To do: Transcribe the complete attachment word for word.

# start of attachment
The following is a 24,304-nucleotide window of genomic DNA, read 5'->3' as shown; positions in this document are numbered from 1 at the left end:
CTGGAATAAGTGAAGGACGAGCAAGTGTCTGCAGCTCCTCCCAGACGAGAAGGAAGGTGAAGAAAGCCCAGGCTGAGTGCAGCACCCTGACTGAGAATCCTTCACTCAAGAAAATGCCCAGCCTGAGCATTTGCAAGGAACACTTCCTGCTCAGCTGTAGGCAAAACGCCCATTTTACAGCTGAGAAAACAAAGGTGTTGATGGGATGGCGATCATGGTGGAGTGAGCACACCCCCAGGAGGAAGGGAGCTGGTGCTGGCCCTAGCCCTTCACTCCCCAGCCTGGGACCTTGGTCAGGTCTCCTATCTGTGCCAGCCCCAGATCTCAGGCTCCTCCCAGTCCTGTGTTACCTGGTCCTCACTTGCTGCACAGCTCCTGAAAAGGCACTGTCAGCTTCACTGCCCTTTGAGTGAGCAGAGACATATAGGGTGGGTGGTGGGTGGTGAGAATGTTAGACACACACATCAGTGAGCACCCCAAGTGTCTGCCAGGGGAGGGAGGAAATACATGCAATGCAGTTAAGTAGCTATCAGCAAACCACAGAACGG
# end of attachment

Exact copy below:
The following is a 24,304-nucleotide window of genomic DNA, read 5'->3' as shown; positions in this document are numbered from 1 at the left end:
CTGGAATAAGTGAAGGACGAGCAAGTGTCTGCAGCTCCTCCCAGACGAGAAGGAAGGTGAAGAAAGCCCAGGCTGAGTGCAGCACCCTGACTGAGAATCCTTCACTCAAGAAAATGCCCAGCCTGAGCATTTGCAAGGAACACTTCCTGCTCAGCTGTAGGCAAAACGCCCATTTTACAGCTGAGAAAACAAAGGTGTTGATGGGATGGCGATCATGGTGGAGTGAGCACACCCCCAGGAGGAAGGGAGCTGGTGCTGGCCCTAGCCCTTCACTCCCCAGCCTGGGACCTTGGTCAGGTCTCCTATCTGTGCCAGCCCCAGATCTCAGGCTCCTCCCAGTCCTGTGTTACCTGGTCCTCACTTGCTGCACAGCTCCTGAAAAGGCACTGTCAGCTTCACTGCCCTTTGAGTGAGCAGAGACATATAGGGTGGGTGGTGGGTGGTGAGAATGTTAGACACACACATCAGTGAGCACCCCAAGTGTCTGCCAGGGGAGGGAGGAAATACATGCAATGCAGTTAAGTAGCTATCAGCAAACCACAGAACGG